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WiFi Network in Spain’s Zamora

January 2nd, 2003 · No Comments

From WSJ:

Only one person in six is online, according to a Spanish government study released early in 2002; that penetration rate lags behind even the sluggish national standard of about 20%. Only three towns in the province have access to the high-speed digital lines known as DSL. But now about 600 people in Zamora are signing on to the Web without wires through this Afitel Wi-Fi service. Afitel figures it needs 2,000 customers to reach an operational break-even, and it aims to have 3,000 by its first anniversary next September.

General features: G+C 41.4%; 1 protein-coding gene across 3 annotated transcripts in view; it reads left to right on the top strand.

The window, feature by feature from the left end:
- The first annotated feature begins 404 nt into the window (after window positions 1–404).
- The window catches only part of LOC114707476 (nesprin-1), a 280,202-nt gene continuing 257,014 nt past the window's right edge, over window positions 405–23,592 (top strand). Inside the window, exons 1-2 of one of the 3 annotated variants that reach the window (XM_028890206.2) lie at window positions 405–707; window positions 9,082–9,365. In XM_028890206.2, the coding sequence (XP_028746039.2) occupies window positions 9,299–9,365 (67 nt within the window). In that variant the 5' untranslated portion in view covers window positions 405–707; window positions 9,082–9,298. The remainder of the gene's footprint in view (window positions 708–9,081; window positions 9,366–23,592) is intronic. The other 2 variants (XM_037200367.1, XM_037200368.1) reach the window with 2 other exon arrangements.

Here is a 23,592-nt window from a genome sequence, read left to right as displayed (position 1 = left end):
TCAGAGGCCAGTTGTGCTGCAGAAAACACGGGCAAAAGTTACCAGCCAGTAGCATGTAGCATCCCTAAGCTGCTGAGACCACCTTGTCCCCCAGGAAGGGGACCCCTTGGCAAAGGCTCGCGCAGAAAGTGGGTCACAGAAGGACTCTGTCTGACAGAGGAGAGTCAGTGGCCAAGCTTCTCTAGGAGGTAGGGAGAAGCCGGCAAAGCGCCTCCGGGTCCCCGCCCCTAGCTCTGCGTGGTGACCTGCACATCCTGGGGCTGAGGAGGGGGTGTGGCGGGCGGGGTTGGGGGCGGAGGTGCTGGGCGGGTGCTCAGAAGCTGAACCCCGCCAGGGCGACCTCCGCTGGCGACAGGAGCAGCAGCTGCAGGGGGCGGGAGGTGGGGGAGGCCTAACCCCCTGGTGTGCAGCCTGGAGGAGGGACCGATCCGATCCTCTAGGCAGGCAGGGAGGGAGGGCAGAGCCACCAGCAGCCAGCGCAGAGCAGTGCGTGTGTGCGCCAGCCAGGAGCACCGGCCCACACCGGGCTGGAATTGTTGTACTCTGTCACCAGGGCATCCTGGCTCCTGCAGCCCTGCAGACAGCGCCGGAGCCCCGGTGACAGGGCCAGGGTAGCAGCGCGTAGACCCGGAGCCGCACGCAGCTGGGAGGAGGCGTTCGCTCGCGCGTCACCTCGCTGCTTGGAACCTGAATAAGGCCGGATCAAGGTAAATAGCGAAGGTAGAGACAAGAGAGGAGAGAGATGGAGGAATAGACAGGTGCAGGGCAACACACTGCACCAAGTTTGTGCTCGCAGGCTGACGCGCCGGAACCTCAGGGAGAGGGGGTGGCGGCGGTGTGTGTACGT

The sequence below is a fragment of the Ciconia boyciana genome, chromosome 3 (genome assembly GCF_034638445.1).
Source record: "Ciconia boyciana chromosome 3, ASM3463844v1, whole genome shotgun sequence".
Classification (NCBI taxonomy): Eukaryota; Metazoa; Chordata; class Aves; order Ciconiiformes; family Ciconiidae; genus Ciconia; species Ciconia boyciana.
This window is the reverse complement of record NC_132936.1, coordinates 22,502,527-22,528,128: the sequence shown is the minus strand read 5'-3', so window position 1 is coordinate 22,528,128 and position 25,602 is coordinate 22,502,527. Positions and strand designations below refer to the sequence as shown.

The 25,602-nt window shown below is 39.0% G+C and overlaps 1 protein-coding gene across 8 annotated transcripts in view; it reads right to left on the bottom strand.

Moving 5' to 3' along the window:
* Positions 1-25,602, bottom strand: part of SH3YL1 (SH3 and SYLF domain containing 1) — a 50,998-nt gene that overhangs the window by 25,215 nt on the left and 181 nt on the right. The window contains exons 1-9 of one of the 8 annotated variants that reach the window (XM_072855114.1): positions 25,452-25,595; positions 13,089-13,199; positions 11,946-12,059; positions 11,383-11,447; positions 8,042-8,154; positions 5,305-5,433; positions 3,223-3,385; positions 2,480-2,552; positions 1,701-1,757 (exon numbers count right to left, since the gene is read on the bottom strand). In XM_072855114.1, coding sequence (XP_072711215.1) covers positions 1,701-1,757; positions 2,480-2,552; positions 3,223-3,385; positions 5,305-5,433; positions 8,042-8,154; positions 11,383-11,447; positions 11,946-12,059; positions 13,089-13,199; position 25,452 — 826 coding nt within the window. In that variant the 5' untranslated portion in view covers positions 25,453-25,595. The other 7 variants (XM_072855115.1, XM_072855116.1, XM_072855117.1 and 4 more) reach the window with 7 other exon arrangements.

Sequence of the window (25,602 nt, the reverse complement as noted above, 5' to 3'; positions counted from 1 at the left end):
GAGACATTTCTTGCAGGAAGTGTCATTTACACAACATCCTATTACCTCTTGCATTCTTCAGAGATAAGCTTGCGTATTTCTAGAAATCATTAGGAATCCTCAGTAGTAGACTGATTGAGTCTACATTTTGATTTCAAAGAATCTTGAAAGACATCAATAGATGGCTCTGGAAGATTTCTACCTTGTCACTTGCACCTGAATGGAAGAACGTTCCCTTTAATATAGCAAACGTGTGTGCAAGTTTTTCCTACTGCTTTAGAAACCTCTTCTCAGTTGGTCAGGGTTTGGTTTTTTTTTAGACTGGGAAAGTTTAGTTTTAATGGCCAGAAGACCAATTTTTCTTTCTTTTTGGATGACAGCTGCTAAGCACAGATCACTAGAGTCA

The Zamora project aims to create an entire “hot city” — and unlike so many pioneering technology projects in small European cities, it aims to do it as a private-sector, money-making venture, rather than as a political pork project.

With the free hardware, Afitel figures its basic cost per customer is about 60 ($62.90); that is, it costs about 600 to install an antenna that creates a hot spot to serve 10 people or so.

Citywide WiFi networks are what the emerging markets need to leapfrog from no connectivity to ubiquitous connectivity.

Tags: Telecom

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